Journalism won’t die if you donate. Support Voice of San Diego today!

Monday, June 19. 2006 | One of the most frequent criticisms I get is that I’m only good at criticizing (I know, that’s ironic, isn’t it?). The thought is that we’re here sitting on the sidelines bashing the people who put their ideas and their souls out into the public arena. They’re the ones doing and we’re the ones just criticizing.

That’s ridiculous. We put our necks out every day. I get loads and loads of criticism for my ideas and thoughts.

But you want an idea?

OK try this one:

Let’s make a decision once and for all on this Chargers thing. Let’s try to keep the team here. Let’s lead people to a proper solution on it.

How? Very simple: We gather all the old Republicans together and we decide how much a new football stadium would cost to build and set up properly. We then ask Chargers Owner Alex Spanos and his son Dean to tell us exactly how much they’re willing to spend on it. Then we make them throw in about $50 million more. Then we subtract that number from the total cost of a new stadium.

I’m making a pretty educated guess that the difference will be about $175 million.

Now the solution: We ask voters if they want to pay that amount. We put something on the ballot asking them to approve or reject a small sales tax that will enable a stadium to be built.

If they say yes, we build the stadium and skip into the sunset holding hands with the Chargers.

If they say no, the Chargers can either keep their deal at Qualcomm and maybe try again in the future or move to another city.

Very simple, very transparent and so logical that it really has no chance of ever happening in San Diego.

But let’s try to give it one.

When Denver Broncos owner Pat Bowlen was lobbying that city to build a new stadium, he was doing all the same kind of things that Chargers President Dean Spanos is now: vaguely threatening to leave the town and emphasizing the shortcomings of the old – but much-loved – stadium that the team was inhabiting.

Bowlen agreed to put up a healthy chunk of the cost of the new stadium and Colorado officials came up with a proposal to voters. They asked residents to approve a tax of 1 cent for every $10 spent on retail goods – a sort of mini-sales tax. Fifty-seven percent of Denver metro area voters approved the referendum and now the Denver Broncos have a stadium.

Why is it a good idea?

The Chargers, it seems, want to stay in Mission Valley. The team came up with a plan, a couple of years ago, where it would build a new stadium in Mission Valley. All the city would have to do is pay the $175 million or so it would cost to build sewers and road improvements needed to support the new facility.

The city, of course, began to have troubles. But not only that, the Chargers did too. There are few organizations in the region that have bungled their public relations as badly as this team did.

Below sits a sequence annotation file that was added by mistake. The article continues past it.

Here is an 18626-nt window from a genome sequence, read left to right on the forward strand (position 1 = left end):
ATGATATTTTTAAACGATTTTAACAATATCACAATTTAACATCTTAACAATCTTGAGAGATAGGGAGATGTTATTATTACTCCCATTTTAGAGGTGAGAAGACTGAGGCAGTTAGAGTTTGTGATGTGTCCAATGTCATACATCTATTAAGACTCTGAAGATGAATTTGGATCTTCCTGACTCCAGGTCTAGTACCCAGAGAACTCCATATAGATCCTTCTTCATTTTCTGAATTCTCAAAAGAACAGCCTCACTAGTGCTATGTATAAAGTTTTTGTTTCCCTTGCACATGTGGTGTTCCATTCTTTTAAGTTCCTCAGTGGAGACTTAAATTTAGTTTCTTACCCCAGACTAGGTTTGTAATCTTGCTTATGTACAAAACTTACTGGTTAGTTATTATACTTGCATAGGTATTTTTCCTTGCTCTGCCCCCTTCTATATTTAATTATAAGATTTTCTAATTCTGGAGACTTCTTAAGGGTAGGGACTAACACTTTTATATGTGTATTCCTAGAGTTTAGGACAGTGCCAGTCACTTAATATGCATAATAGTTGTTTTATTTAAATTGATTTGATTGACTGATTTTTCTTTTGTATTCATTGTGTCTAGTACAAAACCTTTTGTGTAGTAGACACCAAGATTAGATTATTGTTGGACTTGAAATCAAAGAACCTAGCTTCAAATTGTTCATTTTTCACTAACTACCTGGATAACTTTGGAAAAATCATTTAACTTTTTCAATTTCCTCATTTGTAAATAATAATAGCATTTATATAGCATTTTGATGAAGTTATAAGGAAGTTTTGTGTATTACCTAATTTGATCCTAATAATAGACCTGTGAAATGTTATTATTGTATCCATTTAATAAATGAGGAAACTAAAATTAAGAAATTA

Looking at those two realities – that the city was falling into some hard times and that the Chargers had a bit of a public-image problem themselves – the team came up with the dream solution: It would no longer ask the city to pay for the infrastructure improvements needed to support a new stadium in Mission Valley.

Not only that, but the team offered to pay off all of the debt that the city still owes on Qualcomm Stadium. (San Diego, you’ll remember, went into debt in the late 1990s to renovate Qualcomm.)

It was a great deal. All the Chargers wanted in exchange was 60 acres of land on which it would build 6,000 condominiums (yes, six thousand new homes in horrid Mission Valley) in an already oversaturated condo market. The sale of those condos would make building a new stadium worth the Chargers’ while and everyone was going to be happy. The city didn’t have to pay. The Chargers were going to pull down a profit. And even the Chargers’ developer partners would come out well.

That proved to be a bit ambitious.

The market for condos in San Diego is cooling and, combined with the city’s problems, the situation scared away potential condo developers. The proposal died several months ago.

Mayor Jerry Sanders and the San Diego City Council then agreed to let the Chargers talk to other local governments about working out a deal.

And here we are, waiting to see what the county supervisors and other local officials can come up with. There are meetings going on right now.

Which is why I’m bringing this up today.

I say we go back to the plan from two years ago in which local government will be obligated to pay for the infrastructure of a new stadium. The Chargers only dumped that part of their plan because they were afraid the city wouldn’t be able to come up with that kind of money. And they were right.